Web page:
4. He is no more in it just for himself than he is in it just for the pack. Leaving a group because of personal reasons such as a family relocation is completely different from leaving a group because it is part of the scouting path. I am very happy to donate my time and energy to making scouting great for all of the boys in the pack, not just my own. I did not realize they had to wear Class A from head to toe for Boy Scouts. It is just optional in Cub Scouts, but that would be a great way to spend the money. After all, the more he sells, the more the pack benefits even though they are giving him a part of the profits. That would be a great way to benefit both.
  5. Great questions to ask when looking at troops - Thanks! We do have dozens of troops within a half hour so there are lots of options. This is my oldest so it is my first shot at this and I am still learning the ropes, despite being involved in the pack and attending committee meetings. We are still finishing up the Webelos badge, but looking at the arrow of light, I think I might of gotten the two-troop impression from #4 where you have to "visit at least one Boy Scout troop meeting and one Boy Scout-oriented outdoor activity." I guess that could both be with the same troop, as could #6.
  6. They benefit as well when he gets a portion of his sales. He gets 15% and they get the rest (the amount kept by the pack from the council is a little over 30% so he is getting about half). He has to sell a baseline amount in order to get that benefit. They do not pay for uniforms, they do not pay for camp, they do not pay for go-see-its or other activities. Last year my dh was co-den leader, and I was the asst and I attended the committee meetings. This year, I am the den leader and I attend committee meetings. I've been a part of discussions regarding how the dues are spent and how the popcorn money and other funds raised are spent. The Blue & Gold "banquet" in our pack is a potluck with each family bringing a main dish and a side dish (no food whatsoever provided by the pack). He gets his patches and his book, but other than that, everything is paid for by us, not the pack. Stuff for each activity, such as the trailer and truck for the float in the 4th of July parade, is donated for that specific event. So in our pack, the money you raise selling popcorn benefits both the pack and you. Rather than being asked to make a donation if you choose not to sell popcorn, you simply have to pay for your own expenses. We are not part of a pack where everyone sells popcorn on the honor system and then everyone's expenses are covered. Last year all of the boys in his den went to camp but not all of them had help covering that expense because not all of them worked hard to sell popcorn. Each boy was rewarded according to his effort, which I think is very much in line with scout values. As Webelos leader, I've been talking to many troop leaders about their troops because one of the requirements for the boys to cross over is to visit more than one troop. Around here, it seems to be the norm that whatever the fundraising activity is, the boys benefit directly from their level of involvement. The number of hours they spend at the concession stand determines the amount of money they earn toward scouting activities. So don't try to tell me this will be a bigger issue once he is a boy scout - their expenses are more at that level but they still benefit in part for their effort rather than just working solely for the common good. And I see absolutely nothing wrong with having a split system where the scout benefits directly for the effort he makes as well as benefitting the group.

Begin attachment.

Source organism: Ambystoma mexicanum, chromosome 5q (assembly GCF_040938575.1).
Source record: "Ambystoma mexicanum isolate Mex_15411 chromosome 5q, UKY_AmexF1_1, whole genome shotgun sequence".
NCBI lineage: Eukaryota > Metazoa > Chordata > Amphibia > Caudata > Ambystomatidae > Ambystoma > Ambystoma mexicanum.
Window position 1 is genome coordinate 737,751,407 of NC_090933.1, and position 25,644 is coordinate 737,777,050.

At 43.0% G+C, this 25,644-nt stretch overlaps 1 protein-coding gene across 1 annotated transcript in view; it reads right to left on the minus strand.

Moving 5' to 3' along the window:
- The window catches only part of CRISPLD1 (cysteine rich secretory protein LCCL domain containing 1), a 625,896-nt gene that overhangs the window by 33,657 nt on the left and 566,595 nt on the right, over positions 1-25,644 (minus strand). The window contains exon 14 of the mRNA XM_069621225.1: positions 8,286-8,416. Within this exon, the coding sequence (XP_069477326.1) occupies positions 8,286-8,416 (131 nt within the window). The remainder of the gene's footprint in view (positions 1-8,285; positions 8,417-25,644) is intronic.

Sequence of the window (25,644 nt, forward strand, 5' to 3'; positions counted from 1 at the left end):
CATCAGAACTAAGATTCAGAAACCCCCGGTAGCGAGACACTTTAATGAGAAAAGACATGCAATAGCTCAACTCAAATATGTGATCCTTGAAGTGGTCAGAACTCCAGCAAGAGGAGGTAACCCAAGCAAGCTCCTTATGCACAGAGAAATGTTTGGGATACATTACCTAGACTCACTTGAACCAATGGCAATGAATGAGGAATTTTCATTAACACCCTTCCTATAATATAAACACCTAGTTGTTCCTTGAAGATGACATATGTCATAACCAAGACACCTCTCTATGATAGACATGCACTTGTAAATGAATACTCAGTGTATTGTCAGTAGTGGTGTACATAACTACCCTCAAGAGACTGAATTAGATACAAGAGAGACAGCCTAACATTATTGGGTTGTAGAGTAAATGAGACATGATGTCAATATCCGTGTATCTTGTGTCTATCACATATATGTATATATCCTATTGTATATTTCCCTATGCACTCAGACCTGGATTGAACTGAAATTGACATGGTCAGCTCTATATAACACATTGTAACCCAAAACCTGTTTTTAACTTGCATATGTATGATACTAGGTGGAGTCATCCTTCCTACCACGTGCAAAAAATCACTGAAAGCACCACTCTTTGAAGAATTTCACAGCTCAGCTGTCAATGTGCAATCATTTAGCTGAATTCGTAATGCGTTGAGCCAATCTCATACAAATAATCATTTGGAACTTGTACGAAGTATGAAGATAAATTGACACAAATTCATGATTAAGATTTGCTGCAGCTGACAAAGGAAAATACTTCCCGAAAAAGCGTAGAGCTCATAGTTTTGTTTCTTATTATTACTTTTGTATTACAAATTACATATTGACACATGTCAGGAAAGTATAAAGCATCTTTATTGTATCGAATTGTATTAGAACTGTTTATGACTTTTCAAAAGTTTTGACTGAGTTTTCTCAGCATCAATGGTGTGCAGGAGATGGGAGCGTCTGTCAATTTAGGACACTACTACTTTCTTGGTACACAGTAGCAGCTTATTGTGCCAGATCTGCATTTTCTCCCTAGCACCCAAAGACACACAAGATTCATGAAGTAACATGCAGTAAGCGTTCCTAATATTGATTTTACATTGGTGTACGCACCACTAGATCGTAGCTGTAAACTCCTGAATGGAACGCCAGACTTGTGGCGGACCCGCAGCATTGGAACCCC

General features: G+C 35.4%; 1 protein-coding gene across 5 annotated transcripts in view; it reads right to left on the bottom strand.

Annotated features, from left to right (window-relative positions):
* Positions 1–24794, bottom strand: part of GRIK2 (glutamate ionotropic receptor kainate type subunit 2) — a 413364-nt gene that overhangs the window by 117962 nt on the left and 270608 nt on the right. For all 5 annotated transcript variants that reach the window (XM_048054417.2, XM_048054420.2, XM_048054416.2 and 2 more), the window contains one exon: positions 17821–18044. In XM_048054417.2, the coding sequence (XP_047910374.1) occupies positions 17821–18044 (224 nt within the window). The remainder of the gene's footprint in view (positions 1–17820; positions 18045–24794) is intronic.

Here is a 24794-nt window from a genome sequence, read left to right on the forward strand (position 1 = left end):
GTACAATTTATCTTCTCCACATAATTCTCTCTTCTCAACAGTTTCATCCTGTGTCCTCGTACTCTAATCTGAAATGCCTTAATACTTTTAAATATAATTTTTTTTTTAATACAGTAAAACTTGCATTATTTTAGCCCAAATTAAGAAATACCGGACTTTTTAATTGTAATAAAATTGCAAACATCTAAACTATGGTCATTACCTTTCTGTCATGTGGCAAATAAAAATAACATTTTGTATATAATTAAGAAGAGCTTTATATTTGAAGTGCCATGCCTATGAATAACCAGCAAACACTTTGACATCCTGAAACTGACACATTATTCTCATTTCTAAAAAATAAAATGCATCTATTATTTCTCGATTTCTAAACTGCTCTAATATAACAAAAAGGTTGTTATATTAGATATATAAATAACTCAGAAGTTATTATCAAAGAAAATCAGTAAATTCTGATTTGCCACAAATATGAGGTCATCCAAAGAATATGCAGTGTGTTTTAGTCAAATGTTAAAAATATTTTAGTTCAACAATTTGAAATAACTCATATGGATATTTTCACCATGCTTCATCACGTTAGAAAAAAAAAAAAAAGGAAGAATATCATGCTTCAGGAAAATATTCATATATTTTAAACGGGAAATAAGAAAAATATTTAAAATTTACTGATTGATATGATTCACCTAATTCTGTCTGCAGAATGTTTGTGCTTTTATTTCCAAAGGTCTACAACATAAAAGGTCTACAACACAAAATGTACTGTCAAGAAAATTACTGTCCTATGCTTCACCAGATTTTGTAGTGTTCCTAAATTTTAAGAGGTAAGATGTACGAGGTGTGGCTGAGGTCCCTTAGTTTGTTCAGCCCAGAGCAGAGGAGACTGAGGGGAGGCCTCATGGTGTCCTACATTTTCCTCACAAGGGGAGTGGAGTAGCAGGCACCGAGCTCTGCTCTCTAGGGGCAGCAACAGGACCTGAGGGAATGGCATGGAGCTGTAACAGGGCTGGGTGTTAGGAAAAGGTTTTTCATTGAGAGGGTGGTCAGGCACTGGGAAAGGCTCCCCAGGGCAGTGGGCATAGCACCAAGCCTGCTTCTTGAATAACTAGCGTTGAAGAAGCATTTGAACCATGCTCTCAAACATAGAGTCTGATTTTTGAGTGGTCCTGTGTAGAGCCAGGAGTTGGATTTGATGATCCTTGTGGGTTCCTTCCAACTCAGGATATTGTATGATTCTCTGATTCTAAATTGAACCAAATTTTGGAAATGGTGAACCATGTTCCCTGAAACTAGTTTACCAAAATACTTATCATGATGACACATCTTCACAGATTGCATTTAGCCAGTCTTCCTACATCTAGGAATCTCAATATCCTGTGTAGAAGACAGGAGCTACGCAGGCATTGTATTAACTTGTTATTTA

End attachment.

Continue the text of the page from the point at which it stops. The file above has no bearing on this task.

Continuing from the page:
7. No one had suggested anything like that. In our pack, popcorn sales in the fall are the ONLY fundraising opportunity. The boy scouts sell concessions as all of our events. Every year he has sold enough to pay for a significant portion of his summer camp expenses (and it gets more expensive every summer). That is the only time it has ever been mentioned that the boys could use those funds from that account. Since camp isn't until June, if he left in February and his funds did not go with him, he would lose that benefit in his last year of cub scouting. That benefit is a far bigger motivator to us than some silly toy they get for reaching a certain level of sales. I don't think my values are in conflict with scouting values and that we need to reconsider our involvement with scouting just because I don't want to leave $100 sitting on the table. I will ask and see if there are things they will allow us to spend the money on other than camp. He won't be needing a new uniform, but he could certainly buy some personal camping equipment with the money.